You might not be someone’s friend because you have the same beliefs, ideas or background, but you WILL be a friend to that person’s future if you allow yourself. Get the focus off of what you can’t get. See your difference as an asset and put it to work for the good of others.

2. Your uniqueness is a cog, not a cage

I think recent times have shown how polarising the difference can be when the focus is self-protection. I have grown to feel sorry for those that are not willing to accept a difference of opinion, or change of circumstances. They have imprisoned themselves in their own comfort. They have fought so hard to identify with those around them that they no longer have the freedom to experience the incredible richness of diversity.

You are not meant to use your ‘differentness’ as an excuse to abdicate from society. It’s an important element in making sure we all stay on course as we move ahead.

I have learnt to appreciate that everyone is unique. And because of that, we all need each other. I for one consider people, more than any functional requirements when it comes to an organisation. But that has come back to bite me sometimes – because the practical realities still need to be outworked. The moment I align myself with someone who is incredible at tasks and strategic administration, I find myself able to care for people a whole lot better – because they grow in the tasks as well as in their identity. Everyone’s strengths help balance out the negative repercussions.

You will never be the sole solution to the world. You need people different to you to compensate for your shortfalls. You need to align your uniqueness with that of others in order to amplify the impact you can have on this world. You were made to be a part of something bigger. Don’t be a spinning cog all by yourself. It will simply push people away. Align yourself in a community.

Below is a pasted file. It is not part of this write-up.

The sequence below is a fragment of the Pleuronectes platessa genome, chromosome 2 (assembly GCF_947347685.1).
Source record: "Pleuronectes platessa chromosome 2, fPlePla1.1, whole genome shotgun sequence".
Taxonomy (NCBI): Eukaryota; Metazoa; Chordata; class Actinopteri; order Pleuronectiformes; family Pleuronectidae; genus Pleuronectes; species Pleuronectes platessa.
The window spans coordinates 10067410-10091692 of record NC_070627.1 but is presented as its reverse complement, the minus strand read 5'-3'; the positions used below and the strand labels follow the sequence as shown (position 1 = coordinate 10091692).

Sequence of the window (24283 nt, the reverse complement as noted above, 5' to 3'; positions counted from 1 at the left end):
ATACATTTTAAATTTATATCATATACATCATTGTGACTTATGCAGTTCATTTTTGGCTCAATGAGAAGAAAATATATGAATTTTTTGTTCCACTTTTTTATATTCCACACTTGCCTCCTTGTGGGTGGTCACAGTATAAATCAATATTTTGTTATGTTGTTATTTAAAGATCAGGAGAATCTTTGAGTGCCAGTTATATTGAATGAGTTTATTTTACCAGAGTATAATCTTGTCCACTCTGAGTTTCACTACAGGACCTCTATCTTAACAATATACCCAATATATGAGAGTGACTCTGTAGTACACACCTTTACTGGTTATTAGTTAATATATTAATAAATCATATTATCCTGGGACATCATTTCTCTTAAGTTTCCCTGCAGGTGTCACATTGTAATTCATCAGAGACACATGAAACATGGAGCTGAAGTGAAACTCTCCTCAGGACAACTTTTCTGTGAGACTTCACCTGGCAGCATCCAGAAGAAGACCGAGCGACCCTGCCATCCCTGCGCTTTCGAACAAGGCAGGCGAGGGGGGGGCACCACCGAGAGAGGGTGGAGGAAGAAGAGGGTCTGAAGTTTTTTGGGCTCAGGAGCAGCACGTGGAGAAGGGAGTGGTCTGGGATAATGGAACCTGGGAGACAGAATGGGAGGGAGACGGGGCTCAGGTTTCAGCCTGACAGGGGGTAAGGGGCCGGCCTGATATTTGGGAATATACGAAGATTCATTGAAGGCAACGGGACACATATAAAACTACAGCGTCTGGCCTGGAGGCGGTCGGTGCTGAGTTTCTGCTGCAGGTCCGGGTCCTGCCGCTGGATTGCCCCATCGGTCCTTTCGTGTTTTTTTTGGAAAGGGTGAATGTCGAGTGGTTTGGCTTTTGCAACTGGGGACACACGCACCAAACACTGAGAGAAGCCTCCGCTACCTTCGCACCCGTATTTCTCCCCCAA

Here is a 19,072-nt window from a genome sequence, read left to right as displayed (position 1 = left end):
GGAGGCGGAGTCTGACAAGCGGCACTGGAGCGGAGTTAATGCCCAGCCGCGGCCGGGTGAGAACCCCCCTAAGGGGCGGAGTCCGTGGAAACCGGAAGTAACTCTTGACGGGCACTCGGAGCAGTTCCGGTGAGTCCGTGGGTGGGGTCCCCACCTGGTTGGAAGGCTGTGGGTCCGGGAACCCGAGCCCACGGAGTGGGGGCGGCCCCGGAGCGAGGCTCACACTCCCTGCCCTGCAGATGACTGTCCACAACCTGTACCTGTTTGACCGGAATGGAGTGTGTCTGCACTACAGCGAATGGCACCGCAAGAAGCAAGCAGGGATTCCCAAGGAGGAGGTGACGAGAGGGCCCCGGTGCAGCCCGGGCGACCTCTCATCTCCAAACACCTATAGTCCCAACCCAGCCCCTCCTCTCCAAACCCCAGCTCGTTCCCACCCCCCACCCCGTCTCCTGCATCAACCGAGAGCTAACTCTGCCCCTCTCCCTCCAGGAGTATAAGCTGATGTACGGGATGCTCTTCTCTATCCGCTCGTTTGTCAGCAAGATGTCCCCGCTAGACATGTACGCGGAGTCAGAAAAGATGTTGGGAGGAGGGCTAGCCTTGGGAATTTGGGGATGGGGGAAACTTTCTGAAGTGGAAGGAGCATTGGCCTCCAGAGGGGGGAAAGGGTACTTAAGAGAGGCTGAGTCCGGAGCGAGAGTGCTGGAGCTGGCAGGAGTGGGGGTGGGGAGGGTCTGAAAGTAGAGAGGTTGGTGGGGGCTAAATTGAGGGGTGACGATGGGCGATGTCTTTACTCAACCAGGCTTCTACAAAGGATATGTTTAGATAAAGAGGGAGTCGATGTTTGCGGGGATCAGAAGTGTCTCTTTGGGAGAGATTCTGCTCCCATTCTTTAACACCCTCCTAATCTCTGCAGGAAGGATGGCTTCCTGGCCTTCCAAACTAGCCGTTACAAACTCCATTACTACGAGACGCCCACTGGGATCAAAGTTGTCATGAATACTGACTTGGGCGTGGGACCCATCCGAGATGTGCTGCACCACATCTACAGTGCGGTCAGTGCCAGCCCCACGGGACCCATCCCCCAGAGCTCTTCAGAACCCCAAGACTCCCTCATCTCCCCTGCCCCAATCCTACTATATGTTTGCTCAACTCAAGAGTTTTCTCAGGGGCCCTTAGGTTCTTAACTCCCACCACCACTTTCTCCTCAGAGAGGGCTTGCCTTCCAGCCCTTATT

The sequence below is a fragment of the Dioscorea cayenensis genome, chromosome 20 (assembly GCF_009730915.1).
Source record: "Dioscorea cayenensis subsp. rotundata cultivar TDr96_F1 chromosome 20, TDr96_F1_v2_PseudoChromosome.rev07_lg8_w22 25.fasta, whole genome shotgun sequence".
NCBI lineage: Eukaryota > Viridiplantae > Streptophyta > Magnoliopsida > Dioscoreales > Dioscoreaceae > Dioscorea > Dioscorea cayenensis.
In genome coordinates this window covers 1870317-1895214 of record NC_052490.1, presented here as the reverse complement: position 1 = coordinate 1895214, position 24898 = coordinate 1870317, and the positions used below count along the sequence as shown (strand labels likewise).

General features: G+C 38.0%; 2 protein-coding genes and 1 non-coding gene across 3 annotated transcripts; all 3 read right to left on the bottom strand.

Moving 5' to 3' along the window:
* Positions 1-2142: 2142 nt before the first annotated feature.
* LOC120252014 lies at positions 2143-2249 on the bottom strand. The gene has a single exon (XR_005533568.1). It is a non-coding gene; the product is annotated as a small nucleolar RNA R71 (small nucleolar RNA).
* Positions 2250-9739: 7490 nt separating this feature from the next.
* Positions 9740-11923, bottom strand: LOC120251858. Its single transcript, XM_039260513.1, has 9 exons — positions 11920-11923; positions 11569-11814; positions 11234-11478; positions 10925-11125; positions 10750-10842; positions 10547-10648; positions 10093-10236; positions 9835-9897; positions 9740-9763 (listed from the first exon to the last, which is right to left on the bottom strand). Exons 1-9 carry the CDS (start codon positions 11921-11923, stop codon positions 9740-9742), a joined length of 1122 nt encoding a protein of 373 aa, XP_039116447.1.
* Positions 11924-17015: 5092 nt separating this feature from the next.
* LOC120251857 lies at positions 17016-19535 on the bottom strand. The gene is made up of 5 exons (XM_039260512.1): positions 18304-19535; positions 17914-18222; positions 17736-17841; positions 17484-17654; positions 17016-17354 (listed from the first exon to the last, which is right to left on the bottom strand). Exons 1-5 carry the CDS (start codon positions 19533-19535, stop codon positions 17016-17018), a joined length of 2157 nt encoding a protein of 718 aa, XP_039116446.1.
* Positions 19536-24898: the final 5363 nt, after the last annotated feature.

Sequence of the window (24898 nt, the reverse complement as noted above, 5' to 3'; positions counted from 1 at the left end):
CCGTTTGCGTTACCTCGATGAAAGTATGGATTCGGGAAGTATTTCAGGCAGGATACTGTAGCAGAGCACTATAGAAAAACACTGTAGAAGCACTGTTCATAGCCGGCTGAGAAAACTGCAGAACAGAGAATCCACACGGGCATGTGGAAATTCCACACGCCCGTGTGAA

3. Your uniqueness speaks of someone greater

Many times I asked God, “Why am I so different?” Even though I didn’t get a direct answer, over the years that I have spent getting to know Him better, I have learnt that God Himself demands diversity.

Every subtle difference in perspective, expression and skill in its purest form reveals an element of the greatness of God.

Every angle represents a 4-dimensional picture of who God is.

Every different skill and passion woven into the fabric of humanity together depicts a vastly creative, vibrantly expressive and violently passionate Creator.

That realisation truly enabled me to begin to celebrate the fact that I am different. Knowing God’s immensity allowed me to understand my otherness. Beyond that, I actually began to be grateful for my uniqueness.

If you are ever struggling with your identity in relation to others, I would encourage you not to look for the closest community to identify with. First, invite God to personally explain and reveal Himself to you, through His son Jesus. There is nothing greater than having an intimate relationship with the person who gave you your uniqueness. You can know Him. Click on the link below to find out more.